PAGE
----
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  • Writer's pictureClarke Wallace


My mother, Louise (Lockhart) Wallace, who has

been dead these many years,. She was really

something. Born in the upscale Rosedale area of

Toronto, she didn’t let anything get in her way. That

was my mom.

She was one heck of a mother. I’d tell her when I

couldn’t have be much more than eight-years -old. that

I was going up to the ‘mountain’, a hilltop on the farm, to

stay overnight. She’d nod, shrug.

I had my small tent and sleeping bag  and away

I’d go a mile up the dirt road. Put the tent up, crawl in  

my sleeping bag and drift off.

        Little did I know, she’d only tell me years later, how

she’d slip up around midnight, open the flap, smile to

herself and away she'd go back home

       That my mother. Born and brought up in the

uppity  (trendy?) Rosedale part of Toronto,. She went to

Bishop Strachan private school . She would marry

a clergyman, Nathanael Clarke Wallace, from the village

of Woodbridge.

        I had an older sister, Ann (she added an ‘e’ later. Why?

I have no idea.)  Mom would come skiing with Ann(e) and I,

not far from the house. She was somewhat wobbly, but she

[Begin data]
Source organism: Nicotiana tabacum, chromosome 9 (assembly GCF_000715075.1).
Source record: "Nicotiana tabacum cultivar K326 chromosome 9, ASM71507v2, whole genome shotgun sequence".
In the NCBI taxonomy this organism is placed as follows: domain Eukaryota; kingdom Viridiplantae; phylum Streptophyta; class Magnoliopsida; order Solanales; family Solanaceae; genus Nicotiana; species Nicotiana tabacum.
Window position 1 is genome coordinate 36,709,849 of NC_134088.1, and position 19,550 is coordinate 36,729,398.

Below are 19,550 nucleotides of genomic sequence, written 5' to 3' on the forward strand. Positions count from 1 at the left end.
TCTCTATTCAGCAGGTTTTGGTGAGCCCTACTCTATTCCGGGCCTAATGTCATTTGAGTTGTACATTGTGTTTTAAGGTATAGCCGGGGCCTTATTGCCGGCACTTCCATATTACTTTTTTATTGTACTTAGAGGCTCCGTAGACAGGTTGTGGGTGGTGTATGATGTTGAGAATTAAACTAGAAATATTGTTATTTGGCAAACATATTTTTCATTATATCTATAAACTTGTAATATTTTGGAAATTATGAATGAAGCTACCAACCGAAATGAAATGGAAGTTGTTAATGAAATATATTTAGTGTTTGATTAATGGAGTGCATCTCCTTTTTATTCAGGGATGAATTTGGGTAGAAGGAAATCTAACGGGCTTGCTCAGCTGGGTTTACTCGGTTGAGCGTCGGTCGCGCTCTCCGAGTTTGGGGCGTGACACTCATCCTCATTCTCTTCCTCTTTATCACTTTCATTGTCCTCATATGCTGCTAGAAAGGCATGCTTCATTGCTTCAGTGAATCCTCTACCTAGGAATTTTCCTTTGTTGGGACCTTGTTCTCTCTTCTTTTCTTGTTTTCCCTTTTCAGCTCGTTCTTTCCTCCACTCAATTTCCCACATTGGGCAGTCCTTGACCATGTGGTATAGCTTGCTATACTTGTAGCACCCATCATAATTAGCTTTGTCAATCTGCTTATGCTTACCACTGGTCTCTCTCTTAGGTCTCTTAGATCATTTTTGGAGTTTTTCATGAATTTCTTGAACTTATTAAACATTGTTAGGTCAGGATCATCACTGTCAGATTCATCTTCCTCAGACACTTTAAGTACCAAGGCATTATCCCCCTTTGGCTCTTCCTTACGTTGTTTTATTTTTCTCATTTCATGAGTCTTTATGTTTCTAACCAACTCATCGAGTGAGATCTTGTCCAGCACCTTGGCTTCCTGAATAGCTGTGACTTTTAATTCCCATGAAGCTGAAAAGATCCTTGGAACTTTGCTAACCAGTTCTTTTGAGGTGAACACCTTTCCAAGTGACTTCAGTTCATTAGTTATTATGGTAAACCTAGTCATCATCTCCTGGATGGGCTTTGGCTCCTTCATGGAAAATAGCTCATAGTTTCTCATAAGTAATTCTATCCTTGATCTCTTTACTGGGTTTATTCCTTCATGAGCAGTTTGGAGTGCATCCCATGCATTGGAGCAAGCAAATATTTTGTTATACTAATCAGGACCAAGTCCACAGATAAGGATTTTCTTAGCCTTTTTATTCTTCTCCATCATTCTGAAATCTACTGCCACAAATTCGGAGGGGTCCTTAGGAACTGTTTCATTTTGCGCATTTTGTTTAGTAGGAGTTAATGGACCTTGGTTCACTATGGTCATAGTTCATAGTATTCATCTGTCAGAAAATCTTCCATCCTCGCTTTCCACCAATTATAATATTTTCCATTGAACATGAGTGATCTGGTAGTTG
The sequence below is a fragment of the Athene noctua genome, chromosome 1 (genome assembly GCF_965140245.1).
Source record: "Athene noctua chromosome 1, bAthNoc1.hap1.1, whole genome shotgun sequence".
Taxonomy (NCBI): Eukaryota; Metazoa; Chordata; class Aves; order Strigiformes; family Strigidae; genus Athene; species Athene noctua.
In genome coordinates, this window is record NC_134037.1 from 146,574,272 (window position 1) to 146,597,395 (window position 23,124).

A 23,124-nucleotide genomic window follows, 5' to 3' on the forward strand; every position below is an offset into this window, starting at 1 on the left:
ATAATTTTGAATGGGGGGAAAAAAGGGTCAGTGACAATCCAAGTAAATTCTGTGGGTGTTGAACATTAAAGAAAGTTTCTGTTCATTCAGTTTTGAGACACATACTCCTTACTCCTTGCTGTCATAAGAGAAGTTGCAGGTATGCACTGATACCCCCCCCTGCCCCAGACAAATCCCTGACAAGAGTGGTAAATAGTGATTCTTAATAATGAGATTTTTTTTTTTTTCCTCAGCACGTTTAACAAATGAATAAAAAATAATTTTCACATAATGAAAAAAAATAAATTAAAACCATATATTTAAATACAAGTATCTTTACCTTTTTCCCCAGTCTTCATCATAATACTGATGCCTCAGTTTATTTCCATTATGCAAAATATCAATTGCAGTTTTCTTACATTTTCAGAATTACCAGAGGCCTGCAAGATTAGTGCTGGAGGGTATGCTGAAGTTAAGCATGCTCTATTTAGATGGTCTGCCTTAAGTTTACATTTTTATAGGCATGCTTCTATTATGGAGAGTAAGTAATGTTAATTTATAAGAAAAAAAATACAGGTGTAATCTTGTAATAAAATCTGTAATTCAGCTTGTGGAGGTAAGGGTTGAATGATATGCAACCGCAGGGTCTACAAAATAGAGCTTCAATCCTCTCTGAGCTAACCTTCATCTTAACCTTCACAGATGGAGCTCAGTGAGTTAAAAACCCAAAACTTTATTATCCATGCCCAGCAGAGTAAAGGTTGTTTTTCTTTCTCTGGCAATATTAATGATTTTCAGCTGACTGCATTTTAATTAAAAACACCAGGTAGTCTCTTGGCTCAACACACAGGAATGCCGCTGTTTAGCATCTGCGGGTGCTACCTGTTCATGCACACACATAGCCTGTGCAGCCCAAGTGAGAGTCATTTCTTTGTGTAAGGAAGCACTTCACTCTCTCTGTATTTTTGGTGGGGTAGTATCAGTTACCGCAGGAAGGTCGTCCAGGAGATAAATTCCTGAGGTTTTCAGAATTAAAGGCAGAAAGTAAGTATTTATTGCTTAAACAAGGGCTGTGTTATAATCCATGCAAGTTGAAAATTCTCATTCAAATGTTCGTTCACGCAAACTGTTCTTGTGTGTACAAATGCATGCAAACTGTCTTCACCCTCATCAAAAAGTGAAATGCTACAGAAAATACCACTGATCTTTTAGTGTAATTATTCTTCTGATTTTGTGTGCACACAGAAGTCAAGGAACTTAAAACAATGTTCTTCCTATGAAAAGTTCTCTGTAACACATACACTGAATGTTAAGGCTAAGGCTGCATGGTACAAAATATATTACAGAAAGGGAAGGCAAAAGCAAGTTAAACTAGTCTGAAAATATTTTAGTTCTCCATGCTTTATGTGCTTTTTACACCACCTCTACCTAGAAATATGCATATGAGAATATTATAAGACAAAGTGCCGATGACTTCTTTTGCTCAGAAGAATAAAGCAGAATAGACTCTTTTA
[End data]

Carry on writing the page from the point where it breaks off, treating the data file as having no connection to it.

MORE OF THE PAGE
couldn't care. less. Neither did we.

       I remember living on Kilbarry Road, moving from

Birchcliffe east Toronto where my father, a clergyman, had

been assigned his church. Christ Church, Anglican. We ended

up living near Upper Canada College in Toronto. It was a fair

distance  from Kilbarry to Brown Public School. I insisted

on walking there and back every weekday.

            One freezing, wet winter afernoon I started home carrying my

books. I was cold and felt sorry for myself and teary-eye when

I heard a car horn.

Mom had pulled over to the curb despite cars honking

behind her. She got out, hugged me and helped me into

the passenger seat.

Writer’s comment: She was born a Lockhart, living in

Rosedale., as I mentioned. She had brothers that she kept up

with. her. Or was it the other way around?

A wild bunch. But lovable.



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